The next day Greenhouse Grower facilitated an industry luncheon and panel discussion, “Seeking Clout In Times of Drought,” sponsored by Fafard. Moderated by UGA’s Dr. Allan Armitage and Fafard’s Dr. Hugh Poole, panelists included Thomas from UGA for Georgia, James Harwell of Alabama Nursery & Landscape Association (ALNLA) and Mark Peters of Piedmont Carolina Nursery & Landscaping representing North Carolina Green Industry Council (NCGIC).

Both ALNLA and NCGIC have conducted economic impact studies, which have shown the huge impact the green industry has on the economies of those states. “It’s opened more doors than anything,” Harwell says. ALNLA also has been able to transform an adversarial relationship with the Birmingham Water Works Board into a partnership to educate consumers about plantings and water use. Advertisements and yard signs communicate that once a week is enough to water turf and plants in the yard. A Young Water Ambassadors summer internship program educates young people about water-wise landscaping at local senior centers.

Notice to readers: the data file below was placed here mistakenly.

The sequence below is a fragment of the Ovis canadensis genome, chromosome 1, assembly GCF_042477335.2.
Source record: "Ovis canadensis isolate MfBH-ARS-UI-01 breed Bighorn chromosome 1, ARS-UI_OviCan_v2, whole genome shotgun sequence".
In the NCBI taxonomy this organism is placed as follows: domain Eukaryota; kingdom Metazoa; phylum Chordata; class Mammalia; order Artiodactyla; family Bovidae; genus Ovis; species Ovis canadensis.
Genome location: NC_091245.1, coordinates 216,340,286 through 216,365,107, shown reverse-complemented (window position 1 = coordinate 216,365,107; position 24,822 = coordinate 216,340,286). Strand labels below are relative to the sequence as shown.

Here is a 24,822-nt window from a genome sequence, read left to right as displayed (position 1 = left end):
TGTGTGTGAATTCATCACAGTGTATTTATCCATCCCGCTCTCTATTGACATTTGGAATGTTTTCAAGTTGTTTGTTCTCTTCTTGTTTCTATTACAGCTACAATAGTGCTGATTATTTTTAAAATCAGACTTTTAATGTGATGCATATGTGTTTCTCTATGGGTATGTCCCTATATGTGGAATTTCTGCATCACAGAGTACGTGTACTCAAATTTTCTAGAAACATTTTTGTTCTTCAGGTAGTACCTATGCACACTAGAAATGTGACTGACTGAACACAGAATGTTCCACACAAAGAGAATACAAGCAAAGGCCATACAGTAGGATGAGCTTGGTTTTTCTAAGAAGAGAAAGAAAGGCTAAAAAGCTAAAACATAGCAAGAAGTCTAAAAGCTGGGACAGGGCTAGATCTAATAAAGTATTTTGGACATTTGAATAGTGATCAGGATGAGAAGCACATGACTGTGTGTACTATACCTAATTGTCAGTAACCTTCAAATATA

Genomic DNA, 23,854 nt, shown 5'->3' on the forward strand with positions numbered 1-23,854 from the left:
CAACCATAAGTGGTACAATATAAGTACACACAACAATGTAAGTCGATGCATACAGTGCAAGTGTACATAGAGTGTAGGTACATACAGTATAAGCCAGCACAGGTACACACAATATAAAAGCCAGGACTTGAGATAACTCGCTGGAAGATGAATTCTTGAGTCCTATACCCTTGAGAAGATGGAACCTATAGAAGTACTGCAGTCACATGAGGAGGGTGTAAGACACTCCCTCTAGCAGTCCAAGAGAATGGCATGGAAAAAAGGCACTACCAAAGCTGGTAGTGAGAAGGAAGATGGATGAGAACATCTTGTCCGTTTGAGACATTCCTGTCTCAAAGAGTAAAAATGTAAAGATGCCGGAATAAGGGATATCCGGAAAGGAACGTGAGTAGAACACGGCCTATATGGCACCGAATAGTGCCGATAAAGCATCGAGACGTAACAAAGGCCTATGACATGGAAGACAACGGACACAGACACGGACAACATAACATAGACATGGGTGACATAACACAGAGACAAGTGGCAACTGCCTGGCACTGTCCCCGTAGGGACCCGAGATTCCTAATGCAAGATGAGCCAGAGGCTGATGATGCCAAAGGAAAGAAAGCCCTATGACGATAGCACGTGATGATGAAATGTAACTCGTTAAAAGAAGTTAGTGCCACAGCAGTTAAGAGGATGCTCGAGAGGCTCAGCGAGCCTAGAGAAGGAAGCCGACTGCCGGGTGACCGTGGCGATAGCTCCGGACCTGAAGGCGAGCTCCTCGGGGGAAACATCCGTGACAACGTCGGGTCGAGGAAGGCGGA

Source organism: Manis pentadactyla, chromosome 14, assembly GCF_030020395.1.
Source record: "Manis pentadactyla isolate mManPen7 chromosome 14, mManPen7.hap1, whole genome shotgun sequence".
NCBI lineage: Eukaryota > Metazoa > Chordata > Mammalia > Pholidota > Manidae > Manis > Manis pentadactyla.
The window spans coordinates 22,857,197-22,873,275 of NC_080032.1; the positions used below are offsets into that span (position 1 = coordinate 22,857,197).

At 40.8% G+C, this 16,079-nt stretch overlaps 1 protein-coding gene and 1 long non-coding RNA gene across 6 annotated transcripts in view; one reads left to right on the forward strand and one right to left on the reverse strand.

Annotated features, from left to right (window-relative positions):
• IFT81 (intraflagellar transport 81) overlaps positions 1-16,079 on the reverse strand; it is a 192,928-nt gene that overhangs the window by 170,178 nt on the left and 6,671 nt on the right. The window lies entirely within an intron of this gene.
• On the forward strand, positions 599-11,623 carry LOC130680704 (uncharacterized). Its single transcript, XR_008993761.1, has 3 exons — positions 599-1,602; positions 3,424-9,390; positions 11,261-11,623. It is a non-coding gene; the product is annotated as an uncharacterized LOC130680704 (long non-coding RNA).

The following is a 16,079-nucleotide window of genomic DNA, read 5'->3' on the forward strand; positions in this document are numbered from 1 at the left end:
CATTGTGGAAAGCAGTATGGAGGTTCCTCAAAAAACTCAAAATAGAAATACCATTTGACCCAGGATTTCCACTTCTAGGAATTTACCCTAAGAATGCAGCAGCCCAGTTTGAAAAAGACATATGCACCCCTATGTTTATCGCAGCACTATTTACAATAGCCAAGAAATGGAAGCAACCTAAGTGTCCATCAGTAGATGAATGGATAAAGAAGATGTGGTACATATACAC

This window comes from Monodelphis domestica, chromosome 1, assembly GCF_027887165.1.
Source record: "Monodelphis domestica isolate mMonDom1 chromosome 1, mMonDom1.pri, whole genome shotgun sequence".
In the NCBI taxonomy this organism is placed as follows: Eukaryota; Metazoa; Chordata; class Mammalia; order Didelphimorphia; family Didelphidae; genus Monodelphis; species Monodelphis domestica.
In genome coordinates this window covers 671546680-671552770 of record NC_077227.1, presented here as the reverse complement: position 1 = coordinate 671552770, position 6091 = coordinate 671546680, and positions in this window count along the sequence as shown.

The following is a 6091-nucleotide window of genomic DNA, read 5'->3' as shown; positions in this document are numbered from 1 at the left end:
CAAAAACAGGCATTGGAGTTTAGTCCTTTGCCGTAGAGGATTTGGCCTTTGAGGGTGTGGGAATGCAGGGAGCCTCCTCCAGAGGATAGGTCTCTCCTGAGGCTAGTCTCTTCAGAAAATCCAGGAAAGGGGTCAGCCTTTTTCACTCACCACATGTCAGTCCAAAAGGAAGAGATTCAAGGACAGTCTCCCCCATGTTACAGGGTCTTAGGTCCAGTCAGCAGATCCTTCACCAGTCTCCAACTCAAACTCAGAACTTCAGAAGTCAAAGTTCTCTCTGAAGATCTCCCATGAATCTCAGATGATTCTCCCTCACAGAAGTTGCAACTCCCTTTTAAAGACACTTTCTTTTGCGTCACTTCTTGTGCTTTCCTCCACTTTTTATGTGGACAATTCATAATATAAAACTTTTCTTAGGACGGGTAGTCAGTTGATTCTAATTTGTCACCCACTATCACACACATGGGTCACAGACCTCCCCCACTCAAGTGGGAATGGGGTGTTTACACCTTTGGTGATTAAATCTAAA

NCIG is following California’s lead in pursuing tiered water rate structures as a way to assess all water users equitably. The rates go up as consumption increases. The organization also received a $280,000 grant to produce print, television and radio ads and brochures to communicate water-wise gardening and landscaping practices.